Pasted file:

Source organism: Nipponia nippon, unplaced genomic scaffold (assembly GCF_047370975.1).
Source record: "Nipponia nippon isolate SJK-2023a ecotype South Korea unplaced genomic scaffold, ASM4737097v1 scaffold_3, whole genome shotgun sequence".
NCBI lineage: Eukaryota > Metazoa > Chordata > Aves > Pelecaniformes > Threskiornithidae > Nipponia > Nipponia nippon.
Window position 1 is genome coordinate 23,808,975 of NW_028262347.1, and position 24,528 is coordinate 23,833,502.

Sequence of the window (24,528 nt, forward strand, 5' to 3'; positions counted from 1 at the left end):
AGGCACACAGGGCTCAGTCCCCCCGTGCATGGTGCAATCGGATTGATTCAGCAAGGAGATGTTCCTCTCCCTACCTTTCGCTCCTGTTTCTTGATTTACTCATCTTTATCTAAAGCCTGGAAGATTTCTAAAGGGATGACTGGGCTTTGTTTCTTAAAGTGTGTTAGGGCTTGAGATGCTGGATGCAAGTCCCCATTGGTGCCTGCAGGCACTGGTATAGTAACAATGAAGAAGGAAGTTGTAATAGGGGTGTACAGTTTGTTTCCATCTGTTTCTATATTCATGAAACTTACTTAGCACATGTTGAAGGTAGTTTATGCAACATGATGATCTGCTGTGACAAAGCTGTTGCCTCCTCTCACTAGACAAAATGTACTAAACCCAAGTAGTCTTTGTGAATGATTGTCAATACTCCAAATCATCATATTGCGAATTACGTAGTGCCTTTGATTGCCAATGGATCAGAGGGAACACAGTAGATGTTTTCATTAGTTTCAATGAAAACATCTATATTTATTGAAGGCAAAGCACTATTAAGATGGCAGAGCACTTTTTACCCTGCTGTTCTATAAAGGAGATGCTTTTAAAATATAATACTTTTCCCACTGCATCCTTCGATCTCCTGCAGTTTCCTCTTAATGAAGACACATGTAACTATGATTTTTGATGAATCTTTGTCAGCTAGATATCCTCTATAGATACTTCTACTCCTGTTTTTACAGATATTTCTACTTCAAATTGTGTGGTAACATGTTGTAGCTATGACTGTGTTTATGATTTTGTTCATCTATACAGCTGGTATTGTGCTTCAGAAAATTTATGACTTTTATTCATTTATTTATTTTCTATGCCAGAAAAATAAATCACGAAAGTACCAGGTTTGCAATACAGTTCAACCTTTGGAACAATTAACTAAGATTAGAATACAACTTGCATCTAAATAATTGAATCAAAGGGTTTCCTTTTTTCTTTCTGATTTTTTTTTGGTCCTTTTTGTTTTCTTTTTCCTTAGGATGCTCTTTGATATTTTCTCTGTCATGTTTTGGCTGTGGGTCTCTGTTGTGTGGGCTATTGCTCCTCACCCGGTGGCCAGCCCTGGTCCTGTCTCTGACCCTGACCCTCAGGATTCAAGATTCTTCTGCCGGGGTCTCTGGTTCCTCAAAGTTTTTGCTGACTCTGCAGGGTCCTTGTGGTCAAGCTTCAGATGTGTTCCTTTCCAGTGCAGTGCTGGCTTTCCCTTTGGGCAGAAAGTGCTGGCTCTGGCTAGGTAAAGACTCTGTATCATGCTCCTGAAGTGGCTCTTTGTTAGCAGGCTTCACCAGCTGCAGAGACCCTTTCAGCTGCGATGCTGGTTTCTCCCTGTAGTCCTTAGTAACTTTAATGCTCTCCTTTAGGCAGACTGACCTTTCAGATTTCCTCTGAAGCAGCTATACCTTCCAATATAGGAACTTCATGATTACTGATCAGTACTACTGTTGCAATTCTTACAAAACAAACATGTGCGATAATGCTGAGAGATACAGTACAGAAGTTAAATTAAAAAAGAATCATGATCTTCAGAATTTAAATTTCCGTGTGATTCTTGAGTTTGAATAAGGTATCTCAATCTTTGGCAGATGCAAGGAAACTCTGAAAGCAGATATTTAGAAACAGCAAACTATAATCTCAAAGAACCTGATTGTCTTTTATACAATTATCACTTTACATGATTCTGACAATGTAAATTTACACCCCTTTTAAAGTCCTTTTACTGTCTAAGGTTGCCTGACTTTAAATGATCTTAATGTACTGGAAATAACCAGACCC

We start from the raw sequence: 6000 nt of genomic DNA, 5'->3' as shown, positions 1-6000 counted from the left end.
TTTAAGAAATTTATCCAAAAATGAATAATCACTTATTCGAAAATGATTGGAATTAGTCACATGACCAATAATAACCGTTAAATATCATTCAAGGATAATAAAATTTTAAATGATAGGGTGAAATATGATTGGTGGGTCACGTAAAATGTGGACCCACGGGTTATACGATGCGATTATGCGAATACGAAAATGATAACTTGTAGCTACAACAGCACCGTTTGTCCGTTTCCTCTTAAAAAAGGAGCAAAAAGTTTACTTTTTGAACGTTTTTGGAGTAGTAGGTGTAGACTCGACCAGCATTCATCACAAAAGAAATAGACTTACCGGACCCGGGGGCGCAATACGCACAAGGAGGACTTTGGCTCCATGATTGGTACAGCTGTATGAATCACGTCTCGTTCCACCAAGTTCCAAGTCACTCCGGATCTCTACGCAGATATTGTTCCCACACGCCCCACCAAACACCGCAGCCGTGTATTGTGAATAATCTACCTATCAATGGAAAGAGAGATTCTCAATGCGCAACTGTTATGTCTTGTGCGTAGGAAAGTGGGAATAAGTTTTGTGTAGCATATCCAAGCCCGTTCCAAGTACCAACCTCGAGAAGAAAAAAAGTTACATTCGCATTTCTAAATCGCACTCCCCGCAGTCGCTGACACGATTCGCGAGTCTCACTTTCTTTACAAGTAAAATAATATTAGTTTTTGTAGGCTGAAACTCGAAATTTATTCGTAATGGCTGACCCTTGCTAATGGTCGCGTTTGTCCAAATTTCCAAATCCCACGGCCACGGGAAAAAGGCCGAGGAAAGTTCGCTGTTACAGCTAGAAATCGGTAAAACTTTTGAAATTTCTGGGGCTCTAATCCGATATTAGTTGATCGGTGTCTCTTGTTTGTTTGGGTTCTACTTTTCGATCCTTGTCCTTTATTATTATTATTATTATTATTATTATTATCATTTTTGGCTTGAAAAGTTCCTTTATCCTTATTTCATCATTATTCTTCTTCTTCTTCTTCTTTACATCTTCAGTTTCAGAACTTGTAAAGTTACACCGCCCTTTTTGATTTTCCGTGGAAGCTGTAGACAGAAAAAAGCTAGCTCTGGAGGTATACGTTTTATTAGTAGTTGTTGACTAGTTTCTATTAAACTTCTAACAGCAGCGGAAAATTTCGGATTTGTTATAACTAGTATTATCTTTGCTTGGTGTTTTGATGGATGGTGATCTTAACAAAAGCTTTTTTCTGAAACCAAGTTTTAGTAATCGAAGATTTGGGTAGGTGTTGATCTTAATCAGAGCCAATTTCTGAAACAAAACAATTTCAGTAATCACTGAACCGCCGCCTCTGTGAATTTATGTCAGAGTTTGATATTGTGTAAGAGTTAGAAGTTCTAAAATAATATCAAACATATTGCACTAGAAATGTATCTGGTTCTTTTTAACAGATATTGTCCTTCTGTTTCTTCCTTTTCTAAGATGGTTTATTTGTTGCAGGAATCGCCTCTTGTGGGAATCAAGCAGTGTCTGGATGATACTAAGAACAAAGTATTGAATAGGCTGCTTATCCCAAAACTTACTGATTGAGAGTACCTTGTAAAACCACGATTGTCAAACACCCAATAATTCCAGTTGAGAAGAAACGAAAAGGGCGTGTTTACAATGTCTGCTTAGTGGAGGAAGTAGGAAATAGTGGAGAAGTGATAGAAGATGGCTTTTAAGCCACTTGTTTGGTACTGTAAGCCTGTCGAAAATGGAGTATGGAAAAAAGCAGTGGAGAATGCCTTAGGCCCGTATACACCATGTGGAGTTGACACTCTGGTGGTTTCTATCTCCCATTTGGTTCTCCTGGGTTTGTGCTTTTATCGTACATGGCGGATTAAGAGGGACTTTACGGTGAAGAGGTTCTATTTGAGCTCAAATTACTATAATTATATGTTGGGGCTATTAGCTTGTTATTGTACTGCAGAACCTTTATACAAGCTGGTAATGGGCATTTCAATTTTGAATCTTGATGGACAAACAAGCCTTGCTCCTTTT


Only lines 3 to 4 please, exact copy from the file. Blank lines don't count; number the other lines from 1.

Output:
NCBI lineage: Eukaryota > Metazoa > Chordata > Aves > Pelecaniformes > Threskiornithidae > Nipponia > Nipponia nippon.
Window position 1 is genome coordinate 23,808,975 of NW_028262347.1, and position 24,528 is coordinate 23,833,502.